California cut program budgets aimed at providing care for the poor while in Wyoming, the programs themselves are forced to close their doors because of a funding shortfall. In Kansas, lawmakers are examining — ahead of final consideration of health care reform in Congress — how they can shield themselves from health care mandates to carry insurance. The Modesto (Calif.) Bee
: Cuts to California's Medicaid program are leaving a lot of adults without some essential services. "The dental benefits, along with podiatry, optometry, audiology and psychology services, are considered optional benefits in the federal Medicaid program, which partners with states to provide health care for the poor. (The program is called Medi-Cal in California.) Those benefits were nixed this year as Gov. Schwarzenegger and the Legislature dealt with staggering budget deficits." Many — including poor, disabled and low-income seniors were left without access to care from dentists and other doctors (Carlson, 11/2). The Wyoming Tribune Eagle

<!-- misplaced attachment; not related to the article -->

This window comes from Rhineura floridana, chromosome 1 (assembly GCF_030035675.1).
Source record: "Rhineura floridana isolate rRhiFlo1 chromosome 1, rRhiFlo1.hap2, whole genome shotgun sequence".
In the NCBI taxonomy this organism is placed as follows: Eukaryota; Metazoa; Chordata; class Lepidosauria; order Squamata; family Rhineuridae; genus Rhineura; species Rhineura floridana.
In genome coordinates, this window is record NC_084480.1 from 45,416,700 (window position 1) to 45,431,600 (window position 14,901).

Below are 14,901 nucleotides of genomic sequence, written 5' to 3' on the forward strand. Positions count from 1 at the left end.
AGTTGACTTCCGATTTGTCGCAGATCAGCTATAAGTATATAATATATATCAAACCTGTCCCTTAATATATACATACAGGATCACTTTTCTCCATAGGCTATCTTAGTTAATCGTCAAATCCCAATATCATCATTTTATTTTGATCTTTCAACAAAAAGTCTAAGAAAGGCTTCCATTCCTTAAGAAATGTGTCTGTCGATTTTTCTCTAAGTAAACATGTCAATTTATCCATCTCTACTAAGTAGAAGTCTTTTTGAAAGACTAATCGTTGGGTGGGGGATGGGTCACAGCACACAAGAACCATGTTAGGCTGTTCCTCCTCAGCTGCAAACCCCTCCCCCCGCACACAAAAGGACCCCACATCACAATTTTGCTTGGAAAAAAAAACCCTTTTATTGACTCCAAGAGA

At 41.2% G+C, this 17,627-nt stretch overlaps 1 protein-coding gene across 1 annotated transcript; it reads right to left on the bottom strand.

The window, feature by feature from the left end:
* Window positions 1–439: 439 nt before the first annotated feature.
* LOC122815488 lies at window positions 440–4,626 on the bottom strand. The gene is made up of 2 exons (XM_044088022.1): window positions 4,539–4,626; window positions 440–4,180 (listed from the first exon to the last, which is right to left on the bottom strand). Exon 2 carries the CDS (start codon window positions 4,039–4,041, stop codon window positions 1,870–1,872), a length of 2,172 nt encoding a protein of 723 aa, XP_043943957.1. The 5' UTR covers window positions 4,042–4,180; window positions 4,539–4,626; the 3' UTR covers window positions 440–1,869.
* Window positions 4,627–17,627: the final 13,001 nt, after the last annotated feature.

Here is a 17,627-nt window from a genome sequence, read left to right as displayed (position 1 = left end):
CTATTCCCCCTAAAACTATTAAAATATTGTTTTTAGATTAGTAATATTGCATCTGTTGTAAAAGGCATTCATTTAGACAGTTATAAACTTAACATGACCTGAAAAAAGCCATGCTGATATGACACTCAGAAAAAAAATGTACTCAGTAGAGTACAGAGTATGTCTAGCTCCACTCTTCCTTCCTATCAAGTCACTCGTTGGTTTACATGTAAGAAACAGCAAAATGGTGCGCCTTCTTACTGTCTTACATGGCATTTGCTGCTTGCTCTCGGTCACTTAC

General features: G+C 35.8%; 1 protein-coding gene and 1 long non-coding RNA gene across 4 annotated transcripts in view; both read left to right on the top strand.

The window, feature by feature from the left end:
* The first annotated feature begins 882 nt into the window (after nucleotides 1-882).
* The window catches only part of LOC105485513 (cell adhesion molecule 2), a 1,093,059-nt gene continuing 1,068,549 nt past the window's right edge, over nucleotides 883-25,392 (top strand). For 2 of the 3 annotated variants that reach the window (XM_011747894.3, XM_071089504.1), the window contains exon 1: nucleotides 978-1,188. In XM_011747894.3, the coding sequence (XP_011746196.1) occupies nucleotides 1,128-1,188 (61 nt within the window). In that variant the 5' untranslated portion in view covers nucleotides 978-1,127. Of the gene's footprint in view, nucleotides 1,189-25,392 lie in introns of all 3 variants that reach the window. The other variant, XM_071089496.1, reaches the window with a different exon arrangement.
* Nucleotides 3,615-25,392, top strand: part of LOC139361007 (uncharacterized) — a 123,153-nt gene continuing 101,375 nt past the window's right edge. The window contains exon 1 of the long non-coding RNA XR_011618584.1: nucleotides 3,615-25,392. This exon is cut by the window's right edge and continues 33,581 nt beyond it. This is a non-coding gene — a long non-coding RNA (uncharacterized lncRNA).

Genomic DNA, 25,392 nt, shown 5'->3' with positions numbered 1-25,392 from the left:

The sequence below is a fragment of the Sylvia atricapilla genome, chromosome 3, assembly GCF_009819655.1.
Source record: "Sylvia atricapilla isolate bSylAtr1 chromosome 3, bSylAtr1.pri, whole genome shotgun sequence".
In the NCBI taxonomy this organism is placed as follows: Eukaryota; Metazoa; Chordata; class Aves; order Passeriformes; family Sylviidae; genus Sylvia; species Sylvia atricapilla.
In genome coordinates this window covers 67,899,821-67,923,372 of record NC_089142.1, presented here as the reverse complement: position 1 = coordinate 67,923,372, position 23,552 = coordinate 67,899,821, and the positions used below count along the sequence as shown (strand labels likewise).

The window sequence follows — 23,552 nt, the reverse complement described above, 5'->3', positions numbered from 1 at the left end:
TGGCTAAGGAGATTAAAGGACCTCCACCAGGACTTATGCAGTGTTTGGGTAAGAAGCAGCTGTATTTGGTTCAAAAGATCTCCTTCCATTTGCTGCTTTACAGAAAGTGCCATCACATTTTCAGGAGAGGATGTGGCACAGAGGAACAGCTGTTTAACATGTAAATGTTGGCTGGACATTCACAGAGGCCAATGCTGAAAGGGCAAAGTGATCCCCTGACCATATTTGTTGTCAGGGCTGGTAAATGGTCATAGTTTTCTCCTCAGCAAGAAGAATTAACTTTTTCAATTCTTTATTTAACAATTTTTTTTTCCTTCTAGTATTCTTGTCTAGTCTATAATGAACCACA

reports that clinics that treat the uninsured are struggling to keep up with care. It profiles a clinic that's being forced to close because of a lack of funding, the strain on emergency rooms and a program at the University of Wyoming that had its budget frozen and is having a hard time serving more patients without coverage and without state dollars (Dynes, 11/1). CongressDaily
reports that three Kansas state lawmakers have introduced a resolution to exempt the state from following many of the regulations in the Democratic health care reform legislation. "Under the resolution, residents would not be compelled to purchase health insurance, and employers would not be required to offer health insurance for their employees. … Several other states, including Florida, Indiana, Minnesota and North Dakota, have filed or pre-filed similar measures, according to the free market group American Legislative Exchange Council" (11/2).